- jsonpath: content.data
      jsonschema: <$ schemaValidate | dump | safe $>
  jsonschema2:
    request:
      url: https://postman-echo.com/post
      method: POST
      postData:
        mimeType: application/json
        text:
          fruits:
            - apple
            - orange
            - pear
          vegetables:
          - veggieName: potato
            veggieLike: true
          - veggieName: broccoli
            veggieLike: false
    validate:
    - jsonpath: content.data
      jsonschema:
        properties:
          fruits:
            type: array
            items:
              type: string
          vegetables:
            type: array
            items:
              "$ref": "#/definitions/veggie"
        definitions:
          veggie:
            type: object
            required:
            - veggieName
            - veggieLike
            properties:
              veggieName:
                type: string
              veggieLike:
                type: boolean

Retry until validation succeeds

requests:
  waiter:
    request:
      url: https://postman-echo.com/time/now
      method: GET
    delay: 900
    maxRetries: 30
    validate:
    - jsonpath: status
      expect: 200
    - jsonpath: content
      expect: "Tue, 09 Oct 2018 03:07:20 GMT"
export STREST_GMT_DATE=$(TZ=GMT-0 date --date='15 seconds' --rfc-2822 | sed "s/+0000/GMT/g")
strest tests/success/validate/maxRetries.strest.yml

Reusing Objects

stREST uses nunjucks to parse everything inside <$ $>

This allows passing complex objects between requests using the dump filter

version: 2
requests:
  objectSet:
    request:
      url: https://postman-echo.com/post
      method: POST
      postData:
        mimeType: application/json
        text:
          foo: bar
          baz: 1
    log: true
  objectReset:
    request:
      url: https://postman-echo.com/post
      method: POST
      postData:
        mimeType: application/json
        text:
          new: <$ objectSet.content.data | dump | safe $>
    validate:
      - jsonpath: content.data
        expect: {"new":{"foo":"bar","baz":1}}
    log: true

Errors

Strest is a testing library so of course, you'll run into a few errors when testing an endpoint. Error handling is made very simple so can instantly see what caused an error and fix it. If a request fails, the process will be exited with exit code 1 and no other requests will be executed afterwards.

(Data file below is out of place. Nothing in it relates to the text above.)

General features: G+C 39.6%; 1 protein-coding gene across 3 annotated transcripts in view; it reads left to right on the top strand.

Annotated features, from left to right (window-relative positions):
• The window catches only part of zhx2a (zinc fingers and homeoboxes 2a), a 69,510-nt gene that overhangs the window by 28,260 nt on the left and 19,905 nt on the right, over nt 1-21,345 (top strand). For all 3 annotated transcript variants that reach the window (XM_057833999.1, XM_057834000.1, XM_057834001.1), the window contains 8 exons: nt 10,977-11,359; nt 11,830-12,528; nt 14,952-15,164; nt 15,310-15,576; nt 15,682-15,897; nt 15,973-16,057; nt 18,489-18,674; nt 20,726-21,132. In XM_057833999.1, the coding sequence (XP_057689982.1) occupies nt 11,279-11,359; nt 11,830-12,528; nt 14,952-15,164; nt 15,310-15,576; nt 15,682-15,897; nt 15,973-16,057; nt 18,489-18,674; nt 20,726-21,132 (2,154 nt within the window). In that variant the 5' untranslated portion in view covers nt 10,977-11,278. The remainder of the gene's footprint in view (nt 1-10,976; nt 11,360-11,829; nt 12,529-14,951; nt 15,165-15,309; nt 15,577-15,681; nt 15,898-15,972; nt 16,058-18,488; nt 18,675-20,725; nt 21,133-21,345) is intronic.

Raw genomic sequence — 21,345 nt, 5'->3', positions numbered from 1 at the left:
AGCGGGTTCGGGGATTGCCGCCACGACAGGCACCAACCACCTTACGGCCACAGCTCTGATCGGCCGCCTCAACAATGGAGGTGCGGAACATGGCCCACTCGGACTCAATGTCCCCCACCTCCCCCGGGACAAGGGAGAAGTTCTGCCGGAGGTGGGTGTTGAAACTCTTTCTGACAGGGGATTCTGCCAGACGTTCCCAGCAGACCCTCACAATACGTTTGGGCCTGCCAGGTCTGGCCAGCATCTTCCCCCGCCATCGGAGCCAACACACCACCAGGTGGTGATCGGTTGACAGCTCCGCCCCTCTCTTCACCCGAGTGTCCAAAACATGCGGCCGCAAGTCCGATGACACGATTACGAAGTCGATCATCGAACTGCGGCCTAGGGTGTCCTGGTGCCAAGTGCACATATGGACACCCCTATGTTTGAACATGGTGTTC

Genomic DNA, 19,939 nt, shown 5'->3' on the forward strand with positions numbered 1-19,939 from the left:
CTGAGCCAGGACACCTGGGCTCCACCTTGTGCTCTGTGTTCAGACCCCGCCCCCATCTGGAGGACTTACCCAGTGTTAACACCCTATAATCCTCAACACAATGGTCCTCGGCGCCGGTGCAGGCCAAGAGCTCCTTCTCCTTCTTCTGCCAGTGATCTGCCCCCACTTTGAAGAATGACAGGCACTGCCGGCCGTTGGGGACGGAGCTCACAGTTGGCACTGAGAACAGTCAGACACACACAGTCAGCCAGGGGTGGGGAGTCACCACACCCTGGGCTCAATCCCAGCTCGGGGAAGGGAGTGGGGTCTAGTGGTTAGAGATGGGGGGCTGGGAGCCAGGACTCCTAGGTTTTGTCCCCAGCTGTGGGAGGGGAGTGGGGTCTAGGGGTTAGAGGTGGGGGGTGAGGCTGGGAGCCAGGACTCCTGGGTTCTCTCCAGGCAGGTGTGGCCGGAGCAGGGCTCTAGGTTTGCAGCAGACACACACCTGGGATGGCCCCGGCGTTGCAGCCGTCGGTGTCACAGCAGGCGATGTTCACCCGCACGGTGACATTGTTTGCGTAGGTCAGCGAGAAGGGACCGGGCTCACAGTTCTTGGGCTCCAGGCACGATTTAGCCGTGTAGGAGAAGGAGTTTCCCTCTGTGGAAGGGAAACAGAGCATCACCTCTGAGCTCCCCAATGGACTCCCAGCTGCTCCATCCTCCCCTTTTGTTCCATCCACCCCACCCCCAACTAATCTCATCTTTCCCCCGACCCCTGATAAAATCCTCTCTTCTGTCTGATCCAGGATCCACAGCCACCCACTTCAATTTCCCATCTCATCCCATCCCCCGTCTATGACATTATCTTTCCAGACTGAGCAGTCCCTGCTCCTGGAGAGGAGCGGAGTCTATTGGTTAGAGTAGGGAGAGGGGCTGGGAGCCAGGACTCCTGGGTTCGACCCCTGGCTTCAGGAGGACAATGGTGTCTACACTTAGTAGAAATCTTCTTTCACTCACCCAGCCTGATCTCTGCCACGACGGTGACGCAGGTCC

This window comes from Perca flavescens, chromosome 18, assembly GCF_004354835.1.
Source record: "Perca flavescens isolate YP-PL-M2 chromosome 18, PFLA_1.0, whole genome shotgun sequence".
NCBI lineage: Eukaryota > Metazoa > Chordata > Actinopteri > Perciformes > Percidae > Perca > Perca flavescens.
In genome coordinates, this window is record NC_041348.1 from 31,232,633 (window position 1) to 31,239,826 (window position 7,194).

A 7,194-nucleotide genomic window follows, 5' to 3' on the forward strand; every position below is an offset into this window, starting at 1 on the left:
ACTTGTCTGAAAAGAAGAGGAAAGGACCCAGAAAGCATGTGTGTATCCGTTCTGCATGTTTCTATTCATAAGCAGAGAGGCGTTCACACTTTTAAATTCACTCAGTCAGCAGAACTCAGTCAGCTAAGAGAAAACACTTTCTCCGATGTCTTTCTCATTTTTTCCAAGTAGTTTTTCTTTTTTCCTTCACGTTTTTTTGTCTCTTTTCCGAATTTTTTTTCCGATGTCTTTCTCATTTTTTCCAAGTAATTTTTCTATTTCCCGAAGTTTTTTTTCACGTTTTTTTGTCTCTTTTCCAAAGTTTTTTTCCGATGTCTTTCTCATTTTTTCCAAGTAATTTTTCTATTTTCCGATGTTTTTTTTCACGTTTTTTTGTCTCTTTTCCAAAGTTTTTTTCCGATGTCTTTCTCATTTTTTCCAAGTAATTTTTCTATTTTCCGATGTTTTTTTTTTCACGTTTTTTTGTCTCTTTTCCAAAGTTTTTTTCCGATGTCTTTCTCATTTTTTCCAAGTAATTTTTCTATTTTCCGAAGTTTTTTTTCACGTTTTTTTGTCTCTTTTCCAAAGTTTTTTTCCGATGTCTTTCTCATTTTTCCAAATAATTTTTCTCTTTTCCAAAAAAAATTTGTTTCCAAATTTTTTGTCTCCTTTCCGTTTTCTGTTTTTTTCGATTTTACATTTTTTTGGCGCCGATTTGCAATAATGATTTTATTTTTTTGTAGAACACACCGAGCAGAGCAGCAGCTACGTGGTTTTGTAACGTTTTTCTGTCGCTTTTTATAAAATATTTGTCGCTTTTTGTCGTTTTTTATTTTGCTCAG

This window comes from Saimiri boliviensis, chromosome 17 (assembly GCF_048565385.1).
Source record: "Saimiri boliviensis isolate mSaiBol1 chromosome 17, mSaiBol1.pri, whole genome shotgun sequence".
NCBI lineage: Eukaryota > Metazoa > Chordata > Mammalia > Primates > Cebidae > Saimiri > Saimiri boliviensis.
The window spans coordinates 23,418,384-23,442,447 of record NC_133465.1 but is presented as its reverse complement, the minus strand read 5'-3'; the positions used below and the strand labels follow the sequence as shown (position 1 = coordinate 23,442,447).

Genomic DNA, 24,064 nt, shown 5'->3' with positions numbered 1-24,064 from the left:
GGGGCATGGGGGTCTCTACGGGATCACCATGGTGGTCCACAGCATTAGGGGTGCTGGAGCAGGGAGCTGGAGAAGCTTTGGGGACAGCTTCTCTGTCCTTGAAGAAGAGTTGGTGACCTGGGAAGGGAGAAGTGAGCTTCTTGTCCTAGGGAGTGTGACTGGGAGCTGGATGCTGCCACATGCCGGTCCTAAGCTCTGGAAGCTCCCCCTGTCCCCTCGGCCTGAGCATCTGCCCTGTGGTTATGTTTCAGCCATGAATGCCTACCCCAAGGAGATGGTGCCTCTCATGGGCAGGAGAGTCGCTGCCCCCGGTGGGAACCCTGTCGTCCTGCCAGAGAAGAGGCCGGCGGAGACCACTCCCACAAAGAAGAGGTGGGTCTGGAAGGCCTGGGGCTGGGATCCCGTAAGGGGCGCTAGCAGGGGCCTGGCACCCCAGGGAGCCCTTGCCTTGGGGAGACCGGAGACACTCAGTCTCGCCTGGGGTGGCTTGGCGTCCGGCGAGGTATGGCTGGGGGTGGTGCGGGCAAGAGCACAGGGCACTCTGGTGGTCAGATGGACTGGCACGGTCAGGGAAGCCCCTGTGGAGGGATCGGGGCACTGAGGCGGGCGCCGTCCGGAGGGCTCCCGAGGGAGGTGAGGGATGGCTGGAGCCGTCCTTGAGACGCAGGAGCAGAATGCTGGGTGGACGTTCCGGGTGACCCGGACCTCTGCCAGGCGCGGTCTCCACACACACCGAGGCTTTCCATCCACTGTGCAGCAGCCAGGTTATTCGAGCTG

Example

[ Strest ] Found 1 test file(s)
[ Strest ] Schema validation: 1 of 1 file(s) passed

✖ Testing test failed (0.2s)

[ Validation ] The required item test wasn't found in the response data

[ Strest ] ✨  Done in 0.245s

Allow Insecure certs

Boolean to allow:

  • insecure certificates
  • self-signed certificates
  • expired certificates

Example - Allow Insecure certs

allowInsecure: true
requests:
  someRequest:
    ...

Print out the equivalent curl commands

To print out the equivalent curl commands for each request, add the following flag to the command

strest ... --output curl

Exiting on a failed request

By default, Strest will exit the process with an exit code 1 if any request failed. But you can also manipulate this by adding the -n or --no-exit flag into the command. This will instruct the program to go on with the following request if the request failed.

Bulk tests

Specify a list of tests or directories to execute.

strest tests/success/bulk.yml -b

Contents of bulk.yml:

---
- tests/success/postman.strest.yml
- tests/success/two.strest.yml
- tests/success/chaining/

Configuration

You can create a file in your Computer's home directory called .strestConfig.yml which will be the custom config for Strest.

config:
  primaryColor: "#2ed573" # Hexadecimal Color Code (don't forget the quotation marks)
  secondaryColor: "#ff4757" # Hexadecimal Color Code
  errorColor: "#576574" # Hexadecimal Color Code

License

Strest is MIT Licensed